Publication date: March 4th, 2022
Genres: Adult, Romance, Time-Travel
She thinks he’s crazy, he thinks she’s a witch.
Of course, they fall in love.
Shannon Kellogg is a spoiled heiress. She’s shallow and self-centered, but after her third divorce, she vows to become a better person. Practicing kindness and empathy is her prescription for self-improvement.
As if on cue, a young man with a strange accent, dressed as a colonial cosplayer appears in her yard during a thunderstorm. He’s lost and confused, and something about him tugs at her heart. She sees an opportunity on her path to change, and decides to help him.
It turns out to be more of a challenge than she anticipated. Azariah Scott was unwillingly tossed through time and the only way to help him is to send him back to 1750. She doesn’t know how to honor her commitment to him; despite his belief she’s a witch, she doesn’t believe in magic.
As they work together to find a gateway to the past, love blossoms, and Shannon comes to regret her promise.
He cried out, and jerked away from her outstretched hand, falling to the floor, cracking his head on the corner of the island. He went still.
“Well, damn,” she muttered, closing the door.
A puddle had formed where he’d been standing. Much to her relief, a glance down confirmed water, not blood, covered the floor. Barefoot, she stepped gingerly on the well-polished tiles.
Shannon squatted next to him, picking up his wrist and checking for a pulse. His eyes were closed, but his lips were moving. Unable to hear what he was saying, she leaned in, her nose crinkling with distaste as she got closer. Such a heavy costume in the hot weather required far more deodorant. Holding her breath, she put her ear near his mouth.
“I am cursed…”
Straightening, she pursed her lips. The whole situation was bizarre enough to be intriguing. She was curious about this strange man. What was his story? An actual interest in another was a bit foreign to her. A sign, no doubt, she was already becoming a better person.
Okay, but what did she do now? If she called the police, first, they would send someone to her house. It might be the same hot officer who had come a couple of months ago, and after assuring her no bobcat lurked in her backyard, had left a few hours later with more than a grateful “thank you.”
He’d come back once or twice, to play Criminal & Lady Cop, but she’d soon tired of him. Officer CuffMe was the last person she wanted to see when she had an unknown young man passed out in her kitchen. Awkward and uncomfortable at best, of questionable legality at worst.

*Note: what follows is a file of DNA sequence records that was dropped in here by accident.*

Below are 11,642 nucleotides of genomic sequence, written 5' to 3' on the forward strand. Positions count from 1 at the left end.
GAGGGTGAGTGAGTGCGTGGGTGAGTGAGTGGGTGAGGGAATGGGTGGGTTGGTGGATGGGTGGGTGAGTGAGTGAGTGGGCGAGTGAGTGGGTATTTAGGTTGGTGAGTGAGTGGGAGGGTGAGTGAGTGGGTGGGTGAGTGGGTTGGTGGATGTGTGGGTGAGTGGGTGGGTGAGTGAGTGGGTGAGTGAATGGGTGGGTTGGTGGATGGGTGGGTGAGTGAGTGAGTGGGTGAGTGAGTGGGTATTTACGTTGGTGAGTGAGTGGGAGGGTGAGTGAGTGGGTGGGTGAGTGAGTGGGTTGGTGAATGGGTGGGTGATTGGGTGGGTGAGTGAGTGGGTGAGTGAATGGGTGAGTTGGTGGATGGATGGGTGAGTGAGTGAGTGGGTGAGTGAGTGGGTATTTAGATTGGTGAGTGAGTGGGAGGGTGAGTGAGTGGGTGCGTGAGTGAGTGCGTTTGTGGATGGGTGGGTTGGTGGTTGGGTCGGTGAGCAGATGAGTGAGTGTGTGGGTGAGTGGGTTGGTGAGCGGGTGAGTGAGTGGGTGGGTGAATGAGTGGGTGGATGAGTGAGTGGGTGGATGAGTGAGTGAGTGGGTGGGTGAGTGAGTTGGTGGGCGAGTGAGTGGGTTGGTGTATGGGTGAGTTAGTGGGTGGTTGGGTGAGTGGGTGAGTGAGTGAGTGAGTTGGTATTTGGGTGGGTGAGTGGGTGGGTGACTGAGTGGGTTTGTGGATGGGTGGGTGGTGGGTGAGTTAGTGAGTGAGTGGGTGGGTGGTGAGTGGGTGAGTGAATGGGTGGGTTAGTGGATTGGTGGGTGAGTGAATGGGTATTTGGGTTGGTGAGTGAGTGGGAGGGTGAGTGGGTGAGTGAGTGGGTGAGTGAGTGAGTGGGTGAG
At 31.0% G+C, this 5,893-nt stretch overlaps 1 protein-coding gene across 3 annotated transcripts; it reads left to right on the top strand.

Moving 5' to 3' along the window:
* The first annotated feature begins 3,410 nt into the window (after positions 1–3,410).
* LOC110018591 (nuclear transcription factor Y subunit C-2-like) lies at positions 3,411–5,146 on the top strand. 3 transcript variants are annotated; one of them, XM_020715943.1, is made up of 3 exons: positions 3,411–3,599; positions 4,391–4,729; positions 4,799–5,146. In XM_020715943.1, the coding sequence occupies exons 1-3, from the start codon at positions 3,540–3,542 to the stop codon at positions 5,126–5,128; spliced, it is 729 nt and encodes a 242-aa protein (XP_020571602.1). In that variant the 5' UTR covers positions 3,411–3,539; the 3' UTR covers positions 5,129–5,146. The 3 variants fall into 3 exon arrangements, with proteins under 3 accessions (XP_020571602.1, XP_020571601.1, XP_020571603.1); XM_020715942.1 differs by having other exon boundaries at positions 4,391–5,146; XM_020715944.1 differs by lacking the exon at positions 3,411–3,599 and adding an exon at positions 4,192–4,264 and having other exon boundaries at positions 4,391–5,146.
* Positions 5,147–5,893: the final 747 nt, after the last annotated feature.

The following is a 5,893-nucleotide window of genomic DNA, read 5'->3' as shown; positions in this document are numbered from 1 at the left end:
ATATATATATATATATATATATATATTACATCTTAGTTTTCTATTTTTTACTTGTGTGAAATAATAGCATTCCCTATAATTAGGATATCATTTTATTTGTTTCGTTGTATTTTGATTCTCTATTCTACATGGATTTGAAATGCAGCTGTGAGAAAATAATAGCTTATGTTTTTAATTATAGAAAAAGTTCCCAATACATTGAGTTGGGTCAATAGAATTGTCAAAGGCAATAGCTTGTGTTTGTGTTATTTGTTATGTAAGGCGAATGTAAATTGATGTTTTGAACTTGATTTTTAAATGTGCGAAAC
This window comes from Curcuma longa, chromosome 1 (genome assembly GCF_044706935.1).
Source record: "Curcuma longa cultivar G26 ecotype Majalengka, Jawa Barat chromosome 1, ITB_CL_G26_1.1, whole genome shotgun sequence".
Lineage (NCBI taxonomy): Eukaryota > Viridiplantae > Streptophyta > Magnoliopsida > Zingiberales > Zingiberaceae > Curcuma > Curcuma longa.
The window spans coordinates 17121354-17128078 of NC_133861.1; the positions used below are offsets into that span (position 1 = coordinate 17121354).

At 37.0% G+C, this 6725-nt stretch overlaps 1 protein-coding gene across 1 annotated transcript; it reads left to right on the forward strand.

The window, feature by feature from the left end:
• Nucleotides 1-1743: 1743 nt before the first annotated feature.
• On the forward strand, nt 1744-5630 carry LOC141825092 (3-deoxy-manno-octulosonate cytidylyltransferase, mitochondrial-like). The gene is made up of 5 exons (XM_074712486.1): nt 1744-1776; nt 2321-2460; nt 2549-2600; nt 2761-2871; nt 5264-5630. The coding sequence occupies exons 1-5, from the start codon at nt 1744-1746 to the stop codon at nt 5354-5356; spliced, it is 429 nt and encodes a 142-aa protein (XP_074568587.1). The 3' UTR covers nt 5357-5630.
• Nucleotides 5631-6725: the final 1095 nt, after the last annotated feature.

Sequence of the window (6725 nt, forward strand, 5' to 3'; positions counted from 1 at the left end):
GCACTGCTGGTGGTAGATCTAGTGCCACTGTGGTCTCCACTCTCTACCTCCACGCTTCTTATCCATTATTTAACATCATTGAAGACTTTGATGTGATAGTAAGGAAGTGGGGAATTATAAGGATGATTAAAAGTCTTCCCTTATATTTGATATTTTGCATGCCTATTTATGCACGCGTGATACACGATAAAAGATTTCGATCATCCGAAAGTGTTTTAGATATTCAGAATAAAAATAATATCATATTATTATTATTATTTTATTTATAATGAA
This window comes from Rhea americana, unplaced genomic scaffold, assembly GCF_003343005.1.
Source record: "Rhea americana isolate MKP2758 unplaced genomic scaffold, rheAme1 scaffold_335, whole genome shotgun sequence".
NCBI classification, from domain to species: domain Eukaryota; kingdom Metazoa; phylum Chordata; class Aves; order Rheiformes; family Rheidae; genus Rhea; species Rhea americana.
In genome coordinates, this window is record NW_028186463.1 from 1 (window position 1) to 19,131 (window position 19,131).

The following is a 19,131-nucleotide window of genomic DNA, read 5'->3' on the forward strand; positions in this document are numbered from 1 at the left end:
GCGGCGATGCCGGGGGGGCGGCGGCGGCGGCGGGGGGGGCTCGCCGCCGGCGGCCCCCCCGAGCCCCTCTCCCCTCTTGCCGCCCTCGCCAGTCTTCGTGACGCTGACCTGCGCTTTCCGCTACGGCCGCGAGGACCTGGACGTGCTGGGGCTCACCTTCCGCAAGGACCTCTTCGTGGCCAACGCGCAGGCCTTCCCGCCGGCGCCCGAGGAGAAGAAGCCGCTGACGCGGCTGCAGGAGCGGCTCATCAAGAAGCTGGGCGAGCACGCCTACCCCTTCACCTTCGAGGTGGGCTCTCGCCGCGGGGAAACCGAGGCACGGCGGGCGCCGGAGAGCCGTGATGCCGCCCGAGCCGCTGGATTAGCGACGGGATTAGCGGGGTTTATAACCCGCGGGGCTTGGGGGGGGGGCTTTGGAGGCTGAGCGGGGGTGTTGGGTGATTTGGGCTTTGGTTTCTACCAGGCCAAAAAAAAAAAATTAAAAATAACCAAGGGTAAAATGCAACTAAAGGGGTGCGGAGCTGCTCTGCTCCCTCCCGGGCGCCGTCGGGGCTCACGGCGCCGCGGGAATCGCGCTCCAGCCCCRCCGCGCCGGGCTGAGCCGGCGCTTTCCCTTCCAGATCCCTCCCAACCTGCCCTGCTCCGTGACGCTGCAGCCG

Second, it would be straight to the psych ward if the police got involved. Probably the right call, but if he were whisked away, she’d never learn his story. Making up her mind, she strode decisively to the liquor cabinet. Bryce had kept an extensive, and expensive bar.
“Brandy, brandy, brandy,” she chanted as she skimmed the labels. She smiled as she wrapped her fingers around the neck of a bottle. She’d read enough romances with bare-chested sea captains on the cover to know when the heroine fainted dead away, the thing to revive her was a bit of eau-de-vie. Singing a Spanish song about brandy she opened her crystal cupboard.
The lines never said anything like, “He poured four ounces of cognac into an eight ounce snifter and lifted it to her trembling lips.” It couldn’t be much. The unfortunate lass was usually “spluttering and gagging at the first taste of the amber fluid.”
Settling next to the stranger on the floor, she assumed the Lotus position. He had stopped mumbling, but was still quite pale. She set the glass down, then shifted to her best approximation of “cradling his head in her lap,” and wondered how the mechanics of this worked.
She decided to check his pockets before reviving him. If she found his license, the mystery would be solved. His apparel was odd, she wasn’t sure where to look. A pat down revealed a muscular body but no phone or wallet in the expected places. There was a slight bulge over his chest. In the small pouch she pulled out, she found some old coins, and some paper which might be foreign currency, though she didn’t recognize it. There was also a large, intricate antique key. None of this was helpful. She slid the purse back into the concealed pocket.
Putting a hand on the back of his head, Shannon, surprised by the weight, carefully lifted it and angled him, as best she could, into a drinking posture. Then, she brought the glass to his mouth—
a very sensuous mouth—
and poured the tiniest bit of alcohol over his lips. She laughed when he actually spluttered.
His head jerked, and his eyes flew open. Shannon drew back her hand, brandy splashing over the rim. She dropped his head, which unfortunately did not land back in her lap, but thumped heavily to the floor. A grimace of pain crossed his face, and she felt a tinge of guilt.
He fixed her with a baleful stare.
“What do you want of me?” he asked.
Rowena Tisdale was born and raised in Michigan, sort of all over the state. As an adult, she moved south to Texas, and after living there for a bit, headed east, eventually returning home to her beloved “Mitten State.” She now resides nearby her favorite city, Detroit, with her son and a pair of feline companions.
A reader of romance from an early age, she remains an avid fan of the genre. Over the years, she began to wonder why the feisty heroines she’s always loved haven’t aged with her. Her stories are about older women, because she knows romance is not solely the purview of youth. Whether a single mother in her 30s, a crone who makes goddesses smile, or a spoiled socialite in her 40s, Rowena writes female characters who have the beauty and confidence of experience. She writes across genres, romance, chick-lit, and women’s fiction, but all her novels are love stories.
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